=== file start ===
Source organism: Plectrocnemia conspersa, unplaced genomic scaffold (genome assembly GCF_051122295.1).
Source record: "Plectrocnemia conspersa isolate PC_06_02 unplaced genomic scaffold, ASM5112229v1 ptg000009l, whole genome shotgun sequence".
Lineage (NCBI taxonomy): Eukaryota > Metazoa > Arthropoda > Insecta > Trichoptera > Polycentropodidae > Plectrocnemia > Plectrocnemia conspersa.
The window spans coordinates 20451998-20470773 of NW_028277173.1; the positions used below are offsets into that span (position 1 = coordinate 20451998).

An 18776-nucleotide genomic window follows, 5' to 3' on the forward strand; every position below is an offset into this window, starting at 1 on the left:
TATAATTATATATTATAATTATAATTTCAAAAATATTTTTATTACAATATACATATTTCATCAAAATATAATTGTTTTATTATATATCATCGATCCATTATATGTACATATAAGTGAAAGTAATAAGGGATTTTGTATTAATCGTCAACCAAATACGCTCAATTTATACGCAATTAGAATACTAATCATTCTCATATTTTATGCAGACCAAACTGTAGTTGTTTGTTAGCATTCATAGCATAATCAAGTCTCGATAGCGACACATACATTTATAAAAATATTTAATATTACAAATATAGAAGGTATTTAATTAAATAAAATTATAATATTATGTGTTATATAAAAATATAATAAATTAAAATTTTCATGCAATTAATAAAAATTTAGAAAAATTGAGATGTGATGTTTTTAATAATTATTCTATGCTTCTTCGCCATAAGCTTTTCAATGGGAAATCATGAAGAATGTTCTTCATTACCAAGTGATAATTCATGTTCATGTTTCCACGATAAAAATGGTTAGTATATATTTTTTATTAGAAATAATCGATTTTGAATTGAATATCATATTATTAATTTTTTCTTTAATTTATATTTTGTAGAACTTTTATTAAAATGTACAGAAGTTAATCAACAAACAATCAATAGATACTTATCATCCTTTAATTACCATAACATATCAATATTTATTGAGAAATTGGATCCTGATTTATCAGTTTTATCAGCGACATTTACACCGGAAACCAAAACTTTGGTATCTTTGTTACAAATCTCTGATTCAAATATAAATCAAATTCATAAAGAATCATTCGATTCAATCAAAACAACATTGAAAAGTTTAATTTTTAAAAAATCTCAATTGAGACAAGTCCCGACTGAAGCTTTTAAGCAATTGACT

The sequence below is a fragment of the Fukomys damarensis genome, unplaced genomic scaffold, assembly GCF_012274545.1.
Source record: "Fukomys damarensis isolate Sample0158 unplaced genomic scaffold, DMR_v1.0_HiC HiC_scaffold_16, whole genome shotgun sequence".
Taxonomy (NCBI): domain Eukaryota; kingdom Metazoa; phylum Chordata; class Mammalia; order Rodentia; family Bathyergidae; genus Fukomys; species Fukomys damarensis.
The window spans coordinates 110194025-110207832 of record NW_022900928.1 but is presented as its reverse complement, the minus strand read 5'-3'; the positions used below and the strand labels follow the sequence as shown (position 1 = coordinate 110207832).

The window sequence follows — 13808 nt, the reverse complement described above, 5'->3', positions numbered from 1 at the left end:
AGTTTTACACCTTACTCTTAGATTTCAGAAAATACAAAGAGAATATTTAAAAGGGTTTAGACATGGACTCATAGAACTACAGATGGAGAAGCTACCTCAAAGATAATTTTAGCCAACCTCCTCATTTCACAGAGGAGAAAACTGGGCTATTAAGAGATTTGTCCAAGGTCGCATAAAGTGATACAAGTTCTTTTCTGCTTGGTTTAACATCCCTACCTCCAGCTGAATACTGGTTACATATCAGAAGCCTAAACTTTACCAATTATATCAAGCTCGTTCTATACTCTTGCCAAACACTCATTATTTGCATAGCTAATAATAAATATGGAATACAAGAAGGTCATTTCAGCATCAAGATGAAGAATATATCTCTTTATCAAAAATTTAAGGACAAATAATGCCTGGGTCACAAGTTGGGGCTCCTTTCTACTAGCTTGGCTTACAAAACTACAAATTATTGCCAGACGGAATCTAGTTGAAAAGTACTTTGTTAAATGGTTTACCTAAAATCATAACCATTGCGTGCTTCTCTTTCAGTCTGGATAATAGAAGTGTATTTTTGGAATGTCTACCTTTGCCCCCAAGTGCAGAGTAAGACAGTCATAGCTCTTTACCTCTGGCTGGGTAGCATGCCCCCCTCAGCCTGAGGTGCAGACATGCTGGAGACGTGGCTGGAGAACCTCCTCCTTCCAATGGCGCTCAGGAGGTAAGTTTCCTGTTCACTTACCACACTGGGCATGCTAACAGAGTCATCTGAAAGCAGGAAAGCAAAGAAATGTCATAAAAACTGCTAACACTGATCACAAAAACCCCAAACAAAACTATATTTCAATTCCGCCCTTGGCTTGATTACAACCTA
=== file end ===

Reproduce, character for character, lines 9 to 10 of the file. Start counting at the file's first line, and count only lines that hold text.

Taxonomy (NCBI): domain Eukaryota; kingdom Metazoa; phylum Chordata; class Mammalia; order Rodentia; family Bathyergidae; genus Fukomys; species Fukomys damarensis.
The window spans coordinates 110194025-110207832 of record NW_022900928.1 but is presented as its reverse complement, the minus strand read 5'-3'; the positions used below and the strand labels follow the sequence as shown (position 1 = coordinate 110207832).